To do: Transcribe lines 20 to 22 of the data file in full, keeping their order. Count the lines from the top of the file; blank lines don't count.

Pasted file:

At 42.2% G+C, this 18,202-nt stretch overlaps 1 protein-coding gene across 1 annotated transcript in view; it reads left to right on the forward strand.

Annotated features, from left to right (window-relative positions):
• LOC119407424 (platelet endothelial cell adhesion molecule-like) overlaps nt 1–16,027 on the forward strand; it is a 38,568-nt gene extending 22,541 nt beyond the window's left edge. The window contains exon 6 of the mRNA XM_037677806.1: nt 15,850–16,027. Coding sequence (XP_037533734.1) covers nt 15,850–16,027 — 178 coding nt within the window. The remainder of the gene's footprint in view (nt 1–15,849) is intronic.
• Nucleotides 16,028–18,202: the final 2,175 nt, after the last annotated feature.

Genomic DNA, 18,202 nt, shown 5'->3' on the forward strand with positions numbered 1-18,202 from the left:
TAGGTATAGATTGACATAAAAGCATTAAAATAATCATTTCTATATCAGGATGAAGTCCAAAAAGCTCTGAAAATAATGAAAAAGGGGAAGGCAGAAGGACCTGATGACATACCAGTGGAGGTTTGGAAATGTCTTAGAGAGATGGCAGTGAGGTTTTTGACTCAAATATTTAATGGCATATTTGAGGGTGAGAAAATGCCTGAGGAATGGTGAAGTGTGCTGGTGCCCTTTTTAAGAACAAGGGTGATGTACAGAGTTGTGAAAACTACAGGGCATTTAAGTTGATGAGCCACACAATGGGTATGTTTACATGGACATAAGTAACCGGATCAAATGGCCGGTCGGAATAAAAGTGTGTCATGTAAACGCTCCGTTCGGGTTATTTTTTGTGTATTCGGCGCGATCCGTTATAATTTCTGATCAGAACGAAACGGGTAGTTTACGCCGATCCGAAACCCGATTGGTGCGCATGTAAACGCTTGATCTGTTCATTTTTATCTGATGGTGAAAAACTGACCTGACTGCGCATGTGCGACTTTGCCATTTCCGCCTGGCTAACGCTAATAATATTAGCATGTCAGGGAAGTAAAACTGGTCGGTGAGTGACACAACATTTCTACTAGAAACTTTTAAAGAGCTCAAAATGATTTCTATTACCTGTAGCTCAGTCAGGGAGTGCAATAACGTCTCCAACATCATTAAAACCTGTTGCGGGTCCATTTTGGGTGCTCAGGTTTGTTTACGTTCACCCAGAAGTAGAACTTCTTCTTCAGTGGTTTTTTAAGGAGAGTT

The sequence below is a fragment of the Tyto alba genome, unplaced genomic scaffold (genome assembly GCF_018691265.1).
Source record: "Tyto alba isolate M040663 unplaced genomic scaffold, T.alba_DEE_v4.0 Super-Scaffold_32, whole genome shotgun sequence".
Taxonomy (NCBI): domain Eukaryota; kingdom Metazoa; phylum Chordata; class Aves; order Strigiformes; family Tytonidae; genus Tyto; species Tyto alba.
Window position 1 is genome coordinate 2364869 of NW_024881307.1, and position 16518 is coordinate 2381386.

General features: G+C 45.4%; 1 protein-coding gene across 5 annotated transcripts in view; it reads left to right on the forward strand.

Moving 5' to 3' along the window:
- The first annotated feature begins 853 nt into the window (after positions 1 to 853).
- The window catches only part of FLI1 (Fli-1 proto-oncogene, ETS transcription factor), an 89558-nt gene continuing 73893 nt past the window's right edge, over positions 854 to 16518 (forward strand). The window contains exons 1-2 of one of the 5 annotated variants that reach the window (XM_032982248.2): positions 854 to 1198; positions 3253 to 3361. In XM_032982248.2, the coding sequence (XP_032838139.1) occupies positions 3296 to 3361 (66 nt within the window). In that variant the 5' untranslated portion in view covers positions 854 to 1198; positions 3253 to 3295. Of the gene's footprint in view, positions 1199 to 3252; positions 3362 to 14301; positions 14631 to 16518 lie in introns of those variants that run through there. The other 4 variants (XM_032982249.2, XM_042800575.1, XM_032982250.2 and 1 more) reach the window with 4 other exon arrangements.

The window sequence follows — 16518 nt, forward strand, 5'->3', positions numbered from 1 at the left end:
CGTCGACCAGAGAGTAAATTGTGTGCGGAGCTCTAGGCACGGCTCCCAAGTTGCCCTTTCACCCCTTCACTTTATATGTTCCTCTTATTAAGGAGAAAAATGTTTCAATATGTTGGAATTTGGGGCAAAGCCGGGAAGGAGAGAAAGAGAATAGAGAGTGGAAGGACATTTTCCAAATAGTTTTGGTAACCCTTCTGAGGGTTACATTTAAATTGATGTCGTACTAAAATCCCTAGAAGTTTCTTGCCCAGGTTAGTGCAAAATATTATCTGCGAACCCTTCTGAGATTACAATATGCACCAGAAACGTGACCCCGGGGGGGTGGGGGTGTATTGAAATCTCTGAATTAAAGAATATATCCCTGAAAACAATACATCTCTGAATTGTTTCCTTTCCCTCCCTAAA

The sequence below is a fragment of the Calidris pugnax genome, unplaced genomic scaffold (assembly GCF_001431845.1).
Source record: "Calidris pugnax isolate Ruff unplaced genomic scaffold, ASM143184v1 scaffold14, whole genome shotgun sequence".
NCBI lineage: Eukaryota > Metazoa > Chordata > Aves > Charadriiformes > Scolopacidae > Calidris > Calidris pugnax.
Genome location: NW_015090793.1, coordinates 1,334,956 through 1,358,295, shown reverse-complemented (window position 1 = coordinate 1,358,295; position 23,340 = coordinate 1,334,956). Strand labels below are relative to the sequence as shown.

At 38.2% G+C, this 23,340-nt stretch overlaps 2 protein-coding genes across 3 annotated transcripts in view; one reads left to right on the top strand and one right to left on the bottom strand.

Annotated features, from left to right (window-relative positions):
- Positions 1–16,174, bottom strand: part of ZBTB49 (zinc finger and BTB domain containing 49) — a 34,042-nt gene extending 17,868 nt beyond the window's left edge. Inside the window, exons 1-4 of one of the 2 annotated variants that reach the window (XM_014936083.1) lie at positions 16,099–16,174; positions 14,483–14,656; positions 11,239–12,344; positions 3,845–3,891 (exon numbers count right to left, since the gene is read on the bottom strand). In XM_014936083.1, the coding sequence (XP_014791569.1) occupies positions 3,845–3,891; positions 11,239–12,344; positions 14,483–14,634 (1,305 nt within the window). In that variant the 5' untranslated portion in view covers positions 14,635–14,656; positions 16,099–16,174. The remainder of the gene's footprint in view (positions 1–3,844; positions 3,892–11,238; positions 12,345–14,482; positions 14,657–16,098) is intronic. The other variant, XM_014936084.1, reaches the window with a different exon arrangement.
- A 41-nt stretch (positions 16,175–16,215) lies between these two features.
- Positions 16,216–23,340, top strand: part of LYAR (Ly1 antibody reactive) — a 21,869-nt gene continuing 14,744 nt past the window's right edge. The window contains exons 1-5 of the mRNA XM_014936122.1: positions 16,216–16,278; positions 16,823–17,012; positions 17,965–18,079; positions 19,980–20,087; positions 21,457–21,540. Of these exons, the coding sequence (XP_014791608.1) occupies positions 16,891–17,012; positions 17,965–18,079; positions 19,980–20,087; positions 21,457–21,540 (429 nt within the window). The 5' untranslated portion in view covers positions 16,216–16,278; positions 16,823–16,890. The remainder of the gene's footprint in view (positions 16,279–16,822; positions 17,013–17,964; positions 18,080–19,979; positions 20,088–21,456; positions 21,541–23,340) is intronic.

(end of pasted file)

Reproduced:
Genome location: NW_015090793.1, coordinates 1,334,956 through 1,358,295, shown reverse-complemented (window position 1 = coordinate 1,358,295; position 23,340 = coordinate 1,334,956). Strand labels below are relative to the sequence as shown.

At 38.2% G+C, this 23,340-nt stretch overlaps 2 protein-coding genes across 3 annotated transcripts in view; one reads left to right on the top strand and one right to left on the bottom strand.

Annotated features, from left to right (window-relative positions):